The U.S. General Services Administration and FBI Academy in Quantico, Virginia, are examples of agencies that train federal workers. Police academies train law-enforcement officers for positions in state and local police departments.
The GSA operates the Federal Acquisition Institute, which offers classes and certifications that help prepare government employees for careers in federal acquisitions. As of December 2015, the FAI offers certifications in contracting and project management. The GSA also offers training opportunities to federal contractors who work with GSA schedules.
The FBI Academy trains agents and analysts for the Federal Bureau of Investigation. Trainees learn how to use agency-issued firearms in a safe manner, identify and respond to critical situations, and perform tactical driving maneuvers. Future agents use Hogan's Alley, an on-site training complex, to learn investigative techniques and defensive tactics.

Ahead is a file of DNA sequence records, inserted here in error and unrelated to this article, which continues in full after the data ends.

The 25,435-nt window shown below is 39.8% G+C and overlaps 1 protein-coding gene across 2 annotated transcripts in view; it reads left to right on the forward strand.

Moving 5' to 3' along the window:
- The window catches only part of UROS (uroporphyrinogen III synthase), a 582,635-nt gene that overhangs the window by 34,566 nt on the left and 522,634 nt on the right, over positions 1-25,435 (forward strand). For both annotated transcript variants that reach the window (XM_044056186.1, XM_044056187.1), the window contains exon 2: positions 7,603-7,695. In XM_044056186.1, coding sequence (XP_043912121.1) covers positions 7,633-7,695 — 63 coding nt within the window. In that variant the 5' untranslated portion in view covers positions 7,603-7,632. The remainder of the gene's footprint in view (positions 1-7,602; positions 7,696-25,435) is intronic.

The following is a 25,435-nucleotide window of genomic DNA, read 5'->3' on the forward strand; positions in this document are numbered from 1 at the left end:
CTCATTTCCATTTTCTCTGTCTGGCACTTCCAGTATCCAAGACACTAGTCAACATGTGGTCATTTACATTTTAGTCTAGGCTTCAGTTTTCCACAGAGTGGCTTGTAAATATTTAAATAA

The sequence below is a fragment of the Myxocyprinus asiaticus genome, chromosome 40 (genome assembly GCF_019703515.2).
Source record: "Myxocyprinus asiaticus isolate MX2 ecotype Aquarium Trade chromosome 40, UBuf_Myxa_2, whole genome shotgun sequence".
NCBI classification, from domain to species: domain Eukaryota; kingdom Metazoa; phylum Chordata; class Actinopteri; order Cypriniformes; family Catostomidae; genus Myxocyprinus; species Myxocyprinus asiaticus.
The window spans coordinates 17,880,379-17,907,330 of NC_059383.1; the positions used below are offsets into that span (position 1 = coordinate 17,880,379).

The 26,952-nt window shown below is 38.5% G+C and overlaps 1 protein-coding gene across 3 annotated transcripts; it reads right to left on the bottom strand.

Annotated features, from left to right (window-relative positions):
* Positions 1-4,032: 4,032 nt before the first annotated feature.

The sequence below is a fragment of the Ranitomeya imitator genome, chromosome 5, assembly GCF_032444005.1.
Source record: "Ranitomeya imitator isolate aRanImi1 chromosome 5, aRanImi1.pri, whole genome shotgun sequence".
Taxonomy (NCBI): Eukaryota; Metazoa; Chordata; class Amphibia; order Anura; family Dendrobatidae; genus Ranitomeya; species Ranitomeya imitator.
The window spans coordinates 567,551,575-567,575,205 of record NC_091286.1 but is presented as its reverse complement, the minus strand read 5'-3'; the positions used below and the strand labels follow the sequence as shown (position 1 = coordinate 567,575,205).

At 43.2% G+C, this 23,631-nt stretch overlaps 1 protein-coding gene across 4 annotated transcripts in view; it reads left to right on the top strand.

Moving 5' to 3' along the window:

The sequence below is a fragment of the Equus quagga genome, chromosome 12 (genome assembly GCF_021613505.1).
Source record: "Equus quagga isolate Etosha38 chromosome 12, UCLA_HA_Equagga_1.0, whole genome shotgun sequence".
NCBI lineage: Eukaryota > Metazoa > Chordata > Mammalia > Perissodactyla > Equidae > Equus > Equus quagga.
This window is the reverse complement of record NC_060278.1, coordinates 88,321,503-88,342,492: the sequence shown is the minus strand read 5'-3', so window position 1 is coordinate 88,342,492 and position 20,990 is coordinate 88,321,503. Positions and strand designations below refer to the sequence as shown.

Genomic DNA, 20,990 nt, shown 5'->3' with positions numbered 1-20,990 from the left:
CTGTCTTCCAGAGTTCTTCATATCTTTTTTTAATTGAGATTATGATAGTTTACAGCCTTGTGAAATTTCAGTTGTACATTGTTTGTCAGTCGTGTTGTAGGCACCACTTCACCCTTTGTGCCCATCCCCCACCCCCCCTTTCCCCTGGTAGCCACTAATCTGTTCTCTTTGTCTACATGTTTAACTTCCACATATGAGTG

Police academies offer extensive training for law-enforcement officers. The training requirements vary from state to state, but most academies offer firearms training, self-defense, patrol techniques, investigations and emergency vehicle operations. Some academies also require officers-in-training to complete coursework in computer information systems, conflict management and problem solving.
After completing their classroom training, recruits do field training with experienced officers. The goal of field training is to prepare new officers to work on their own. New officers typically work a combination of day, night and weekend shifts during field training, which gives them exposure to many types of police activity.